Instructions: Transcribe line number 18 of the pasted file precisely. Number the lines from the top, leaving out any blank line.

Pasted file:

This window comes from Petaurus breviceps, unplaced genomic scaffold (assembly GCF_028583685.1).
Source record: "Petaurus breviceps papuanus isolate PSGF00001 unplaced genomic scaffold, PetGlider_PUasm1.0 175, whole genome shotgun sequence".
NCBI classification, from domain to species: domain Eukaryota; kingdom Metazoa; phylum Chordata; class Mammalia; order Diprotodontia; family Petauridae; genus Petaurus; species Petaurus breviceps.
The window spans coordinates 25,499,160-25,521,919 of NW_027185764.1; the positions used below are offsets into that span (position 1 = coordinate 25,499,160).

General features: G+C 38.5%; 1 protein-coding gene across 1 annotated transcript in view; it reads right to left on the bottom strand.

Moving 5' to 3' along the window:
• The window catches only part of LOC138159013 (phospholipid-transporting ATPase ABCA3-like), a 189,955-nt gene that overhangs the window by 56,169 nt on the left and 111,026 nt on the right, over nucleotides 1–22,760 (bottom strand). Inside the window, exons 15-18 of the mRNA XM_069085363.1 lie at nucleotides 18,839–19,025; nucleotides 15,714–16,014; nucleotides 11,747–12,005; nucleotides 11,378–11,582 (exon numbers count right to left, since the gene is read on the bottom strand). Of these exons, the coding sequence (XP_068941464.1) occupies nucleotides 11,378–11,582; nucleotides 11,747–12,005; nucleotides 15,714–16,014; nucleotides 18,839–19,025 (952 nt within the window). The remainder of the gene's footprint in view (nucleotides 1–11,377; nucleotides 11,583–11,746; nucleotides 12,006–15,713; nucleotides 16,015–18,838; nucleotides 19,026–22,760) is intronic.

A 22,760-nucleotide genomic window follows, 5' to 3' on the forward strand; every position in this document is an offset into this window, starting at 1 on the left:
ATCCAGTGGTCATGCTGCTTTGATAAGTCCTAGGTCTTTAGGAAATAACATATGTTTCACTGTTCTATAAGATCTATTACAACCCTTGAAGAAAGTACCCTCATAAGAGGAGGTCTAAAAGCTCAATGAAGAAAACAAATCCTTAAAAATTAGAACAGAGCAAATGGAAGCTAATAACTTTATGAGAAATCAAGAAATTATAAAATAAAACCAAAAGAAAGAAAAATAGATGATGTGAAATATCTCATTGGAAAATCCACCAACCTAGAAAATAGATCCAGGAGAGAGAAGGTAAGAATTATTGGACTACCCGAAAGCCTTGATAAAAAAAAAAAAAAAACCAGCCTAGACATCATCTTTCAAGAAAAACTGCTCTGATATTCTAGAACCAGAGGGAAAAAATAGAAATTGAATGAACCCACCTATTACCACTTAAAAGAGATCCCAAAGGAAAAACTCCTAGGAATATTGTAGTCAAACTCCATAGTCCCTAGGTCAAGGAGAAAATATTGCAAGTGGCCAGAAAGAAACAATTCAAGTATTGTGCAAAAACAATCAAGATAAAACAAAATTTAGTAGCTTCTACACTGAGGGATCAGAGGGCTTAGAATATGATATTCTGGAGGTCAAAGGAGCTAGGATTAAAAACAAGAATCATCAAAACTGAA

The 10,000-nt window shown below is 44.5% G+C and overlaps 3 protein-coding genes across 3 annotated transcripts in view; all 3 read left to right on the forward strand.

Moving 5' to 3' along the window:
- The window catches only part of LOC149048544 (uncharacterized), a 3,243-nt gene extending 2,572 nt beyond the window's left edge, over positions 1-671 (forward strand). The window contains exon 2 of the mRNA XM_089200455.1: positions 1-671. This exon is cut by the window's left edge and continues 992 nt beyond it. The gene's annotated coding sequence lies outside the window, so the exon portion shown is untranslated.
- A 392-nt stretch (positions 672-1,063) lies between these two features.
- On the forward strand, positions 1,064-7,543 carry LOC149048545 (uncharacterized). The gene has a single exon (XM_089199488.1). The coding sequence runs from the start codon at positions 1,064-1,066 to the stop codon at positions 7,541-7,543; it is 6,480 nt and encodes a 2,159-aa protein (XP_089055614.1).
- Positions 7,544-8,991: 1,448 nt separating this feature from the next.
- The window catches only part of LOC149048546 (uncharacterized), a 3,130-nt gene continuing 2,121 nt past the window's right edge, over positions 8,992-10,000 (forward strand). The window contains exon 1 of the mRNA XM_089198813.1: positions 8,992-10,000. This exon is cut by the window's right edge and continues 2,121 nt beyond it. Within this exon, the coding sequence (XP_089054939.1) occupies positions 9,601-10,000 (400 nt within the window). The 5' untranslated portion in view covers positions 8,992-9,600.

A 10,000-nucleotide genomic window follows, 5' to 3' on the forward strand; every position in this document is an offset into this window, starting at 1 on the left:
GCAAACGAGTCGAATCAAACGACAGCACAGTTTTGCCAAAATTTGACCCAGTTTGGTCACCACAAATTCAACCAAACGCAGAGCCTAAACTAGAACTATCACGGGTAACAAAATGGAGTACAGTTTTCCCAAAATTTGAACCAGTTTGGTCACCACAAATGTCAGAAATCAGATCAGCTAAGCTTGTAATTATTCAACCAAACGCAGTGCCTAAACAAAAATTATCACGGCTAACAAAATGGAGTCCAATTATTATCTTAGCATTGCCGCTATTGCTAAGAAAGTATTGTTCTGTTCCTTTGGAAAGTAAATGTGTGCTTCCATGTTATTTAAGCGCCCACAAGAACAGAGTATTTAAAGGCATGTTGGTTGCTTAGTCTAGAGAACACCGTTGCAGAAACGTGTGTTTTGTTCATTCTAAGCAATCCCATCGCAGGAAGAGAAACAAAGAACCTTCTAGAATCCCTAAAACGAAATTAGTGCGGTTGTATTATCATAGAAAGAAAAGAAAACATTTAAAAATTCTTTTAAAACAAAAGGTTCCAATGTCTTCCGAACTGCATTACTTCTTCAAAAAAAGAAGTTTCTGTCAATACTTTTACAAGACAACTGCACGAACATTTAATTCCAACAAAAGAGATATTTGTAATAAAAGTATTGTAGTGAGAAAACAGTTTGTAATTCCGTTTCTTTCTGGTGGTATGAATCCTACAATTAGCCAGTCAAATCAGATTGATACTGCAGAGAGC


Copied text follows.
GCAAACGAGTCGAATCAAACGACAGCACAGTTTTGCCAAAATTTGACCCAGTTTGGTCACCACAAATTCAACCAAACGCAGAGCCTAAACTAGAACTATCACGGGTAACAAAATGGAGTACAGTTTTCCCAAAATTTGAACCAGTTTGGTCACCACAAATGTCAGAAATCAGATCAGCTAAGCTTGTAATTATTCAACCAAACGCAGTGCCTAAACAAAAATTATCACGGCTAACAAAATGGAGTCCAATTATTATCTTAGCATTGCCGCTATTGCTAAGAAAGTATTGTTCTGTTCCTTTGGAAAGTAAATGTGTGCTTCCATGTTATTTAAGCGCCCACAAGAACAGAGTATTTAAAGGCATGTTGGTTGCTTAGTCTAGAGAACACCGTTGCAGAAACGTGTGTTTTGTTCATTCTAAGCAATCCCATCGCAGGAAGAGAAACAAAGAACCTTCTAGAATCCCTAAAACGAAATTAGTGCGGTTGTATTATCATAGAAAGAAAAGAAAACATTTAAAAATTCTTTTAAAACAAAAGGTTCCAATGTCTTCCGAACTGCATTACTTCTTCAAAAAAAGAAGTTTCTGTCAATACTTTTACAAGACAACTGCACGAACATTTAATTCCAACAAAAGAGATATTTGTAATAAAAGTATTGTAGTGAGAAAACAGTTTGTAATTCCGTTTCTTTCTGGTGGTATGAATCCTACAATTAGCCAGTCAAATCAGATTGATACTGCAGAGAGC